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Phineas Redux (Oxford World's Classics) Paperback – November 28, 2002

4.2 out of 5 stars 68 customer reviews
Book 4 of 6 in the Palliser Series

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Editorial Reviews


Novel by Anthony Trollope, first published serially from July 1873 to January 1874 and in two volumes in 1874. It is a sequel to Phineas Finn and the fourth of the PALLISER NOVELS. The narrative begins after Finn's wife, Mary, has died in childbirth. He resumes his political career and again becomes romantically involved with Lady Laura Standish (now Kennedy) and Madame Marie Max Goesler, whom he eventually marries. An ethical and kind man, Finn is falsely accused of the murder of a rival politician. Eventually acquitted, he leaves political life in disgust. -- The Merriam-Webster Encyclopedia of Literature --This text refers to an out of print or unavailable edition of this title.

About the Author

Anthony Trollope (1815-82) became one of the most successful, prolific and respected English novelists of the Victorian era. Some of Trollope's best-loved works revolve around the imaginary county of Barsetshire, but he also wrote penetrating novels on political, social, and gender issues and conflicts of his day.

Product Details

  • Series: Oxford World's Classics
  • Paperback: 768 pages
  • Publisher: Oxford University Press (November 28, 2002)
  • Language: English
  • ISBN-10: 0192835599
  • ISBN-13: 978-0192835598
  • Product Dimensions: 7.8 x 1.9 x 5.1 inches
  • Shipping Weight: 1.4 pounds
  • Average Customer Review: 4.2 out of 5 stars  See all reviews (68 customer reviews)
  • Amazon Best Sellers Rank: #4,639,723 in Books (See Top 100 in Books)

Customer Reviews

Top Customer Reviews

By Robert Moore HALL OF FAMETOP 500 REVIEWERVINE VOICE on December 11, 2001
Format: Paperback
PHINEAS FINN is a book of many virtues and one unfortunate flaw. The flaw lies in the ending, of which I can say nothing here without giving away a bit of the plot. Let me just say that the ending is a bit of a "tack on." Trollope himself confessed in his AUTOBIOGRAPHY that he botched the ending, and explains that when he decided to write a second novel starring Phineas Finn, he awkwardly had to correct the mistakes he made in the ending of the previous book.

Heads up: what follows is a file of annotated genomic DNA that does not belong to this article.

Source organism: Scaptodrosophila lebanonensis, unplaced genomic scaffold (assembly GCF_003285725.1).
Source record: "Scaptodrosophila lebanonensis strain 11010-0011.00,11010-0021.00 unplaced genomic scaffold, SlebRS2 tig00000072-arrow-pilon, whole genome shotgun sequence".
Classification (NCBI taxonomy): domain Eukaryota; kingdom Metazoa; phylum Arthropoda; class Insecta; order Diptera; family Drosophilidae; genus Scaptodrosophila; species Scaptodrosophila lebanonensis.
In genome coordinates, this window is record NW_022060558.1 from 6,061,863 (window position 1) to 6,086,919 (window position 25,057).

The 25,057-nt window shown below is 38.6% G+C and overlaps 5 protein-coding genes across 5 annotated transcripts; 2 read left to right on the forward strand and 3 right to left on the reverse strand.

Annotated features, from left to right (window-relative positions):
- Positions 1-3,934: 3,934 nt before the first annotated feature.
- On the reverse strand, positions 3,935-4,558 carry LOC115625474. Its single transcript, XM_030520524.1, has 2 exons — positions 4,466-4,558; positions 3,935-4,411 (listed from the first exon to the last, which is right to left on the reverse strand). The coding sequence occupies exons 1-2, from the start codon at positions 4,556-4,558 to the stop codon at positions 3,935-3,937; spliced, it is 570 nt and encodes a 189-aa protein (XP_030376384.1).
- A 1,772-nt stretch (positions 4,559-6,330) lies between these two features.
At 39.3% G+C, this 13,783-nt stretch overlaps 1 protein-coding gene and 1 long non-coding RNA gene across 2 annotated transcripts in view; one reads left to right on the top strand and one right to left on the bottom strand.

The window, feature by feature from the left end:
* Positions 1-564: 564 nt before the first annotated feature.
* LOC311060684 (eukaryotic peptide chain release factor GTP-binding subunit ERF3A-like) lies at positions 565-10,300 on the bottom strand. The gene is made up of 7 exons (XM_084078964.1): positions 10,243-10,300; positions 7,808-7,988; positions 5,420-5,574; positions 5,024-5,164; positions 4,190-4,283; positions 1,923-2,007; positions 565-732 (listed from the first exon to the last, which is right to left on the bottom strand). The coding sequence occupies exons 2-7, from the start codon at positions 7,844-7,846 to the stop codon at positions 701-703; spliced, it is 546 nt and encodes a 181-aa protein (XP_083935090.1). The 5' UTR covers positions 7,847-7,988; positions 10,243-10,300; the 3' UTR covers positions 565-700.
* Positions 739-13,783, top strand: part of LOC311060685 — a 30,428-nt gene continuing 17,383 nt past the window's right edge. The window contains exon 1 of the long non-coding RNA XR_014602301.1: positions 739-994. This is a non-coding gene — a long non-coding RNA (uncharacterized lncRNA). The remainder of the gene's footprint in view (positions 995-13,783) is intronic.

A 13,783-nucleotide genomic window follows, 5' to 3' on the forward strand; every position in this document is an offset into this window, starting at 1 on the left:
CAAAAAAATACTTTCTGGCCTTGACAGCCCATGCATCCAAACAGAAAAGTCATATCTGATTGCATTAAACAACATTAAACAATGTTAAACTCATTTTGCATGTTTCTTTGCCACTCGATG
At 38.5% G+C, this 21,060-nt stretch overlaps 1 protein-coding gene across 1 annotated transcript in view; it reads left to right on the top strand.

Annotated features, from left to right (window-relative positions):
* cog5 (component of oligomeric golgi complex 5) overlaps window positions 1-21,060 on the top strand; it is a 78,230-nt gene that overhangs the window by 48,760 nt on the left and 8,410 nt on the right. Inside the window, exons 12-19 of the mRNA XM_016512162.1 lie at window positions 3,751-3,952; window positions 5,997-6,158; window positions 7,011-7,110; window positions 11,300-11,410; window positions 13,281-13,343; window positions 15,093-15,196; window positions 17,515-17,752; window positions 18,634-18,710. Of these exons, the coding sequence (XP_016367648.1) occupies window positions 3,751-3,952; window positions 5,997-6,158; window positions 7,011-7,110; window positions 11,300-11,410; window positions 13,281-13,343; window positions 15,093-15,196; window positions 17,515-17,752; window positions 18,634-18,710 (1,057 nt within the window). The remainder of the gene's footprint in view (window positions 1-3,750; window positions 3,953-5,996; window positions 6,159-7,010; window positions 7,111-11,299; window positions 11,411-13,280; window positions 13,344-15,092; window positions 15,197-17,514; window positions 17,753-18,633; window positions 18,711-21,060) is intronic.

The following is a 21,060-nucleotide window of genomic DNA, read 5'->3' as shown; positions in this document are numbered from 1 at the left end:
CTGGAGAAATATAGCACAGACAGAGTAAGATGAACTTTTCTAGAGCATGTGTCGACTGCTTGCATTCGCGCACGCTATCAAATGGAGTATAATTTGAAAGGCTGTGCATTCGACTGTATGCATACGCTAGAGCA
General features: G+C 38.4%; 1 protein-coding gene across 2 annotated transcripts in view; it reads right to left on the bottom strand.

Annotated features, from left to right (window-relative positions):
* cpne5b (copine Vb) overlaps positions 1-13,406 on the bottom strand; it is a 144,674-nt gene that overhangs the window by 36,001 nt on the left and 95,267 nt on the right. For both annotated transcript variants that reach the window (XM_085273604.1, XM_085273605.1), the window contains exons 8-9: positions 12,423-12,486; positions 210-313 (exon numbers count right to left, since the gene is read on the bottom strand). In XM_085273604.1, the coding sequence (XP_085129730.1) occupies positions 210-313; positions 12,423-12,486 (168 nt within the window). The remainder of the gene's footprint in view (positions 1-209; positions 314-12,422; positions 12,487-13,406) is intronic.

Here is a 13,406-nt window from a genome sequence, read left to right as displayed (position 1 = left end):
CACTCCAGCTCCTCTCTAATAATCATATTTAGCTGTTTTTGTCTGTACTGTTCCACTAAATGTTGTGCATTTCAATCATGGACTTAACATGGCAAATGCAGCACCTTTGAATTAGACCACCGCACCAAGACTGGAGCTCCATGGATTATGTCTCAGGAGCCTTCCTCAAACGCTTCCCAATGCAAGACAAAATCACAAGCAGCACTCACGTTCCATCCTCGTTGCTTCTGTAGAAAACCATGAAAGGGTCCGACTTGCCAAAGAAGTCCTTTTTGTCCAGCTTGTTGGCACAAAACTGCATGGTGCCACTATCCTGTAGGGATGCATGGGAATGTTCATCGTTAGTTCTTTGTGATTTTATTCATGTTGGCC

The virtues of the book lie in part in its presentation of the social complexities of the British upper class in 1860s. While a political history of the period could explain the various ins and outs of the major pieces of legislation dealt with at the time, Trollope shows us how many individuals at the time actually felt about these issues from the inside. In this way, Trollope performs a service that no historian ever could. Virtually all the major political figures of the time, from Gladstone to Disraeli appear under thinly veiled aliases.
But the true heart of the book is Trollope's great characters. I absolutely love Jane Austen. She is one of my two or three favorite writers. But sometimes I find the enormous propriety of her characters to be a tad tiring. In these way her characters, as magnificent as they otherwise might be, sometimes seem a little less than fully human. Trollope's characters, on the other hand, often fail to act with complete propriety. They do improper things, and feel improper emotions. Our hero falls in love with one woman, then another, feels attraction to another, and falls in love with yet another, and in general fails in his role as a great romantic hero. A woman marries someone she doesn't love, yet retains feelings for another, and suffers from the threat of a bad marriage.
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Format: Paperback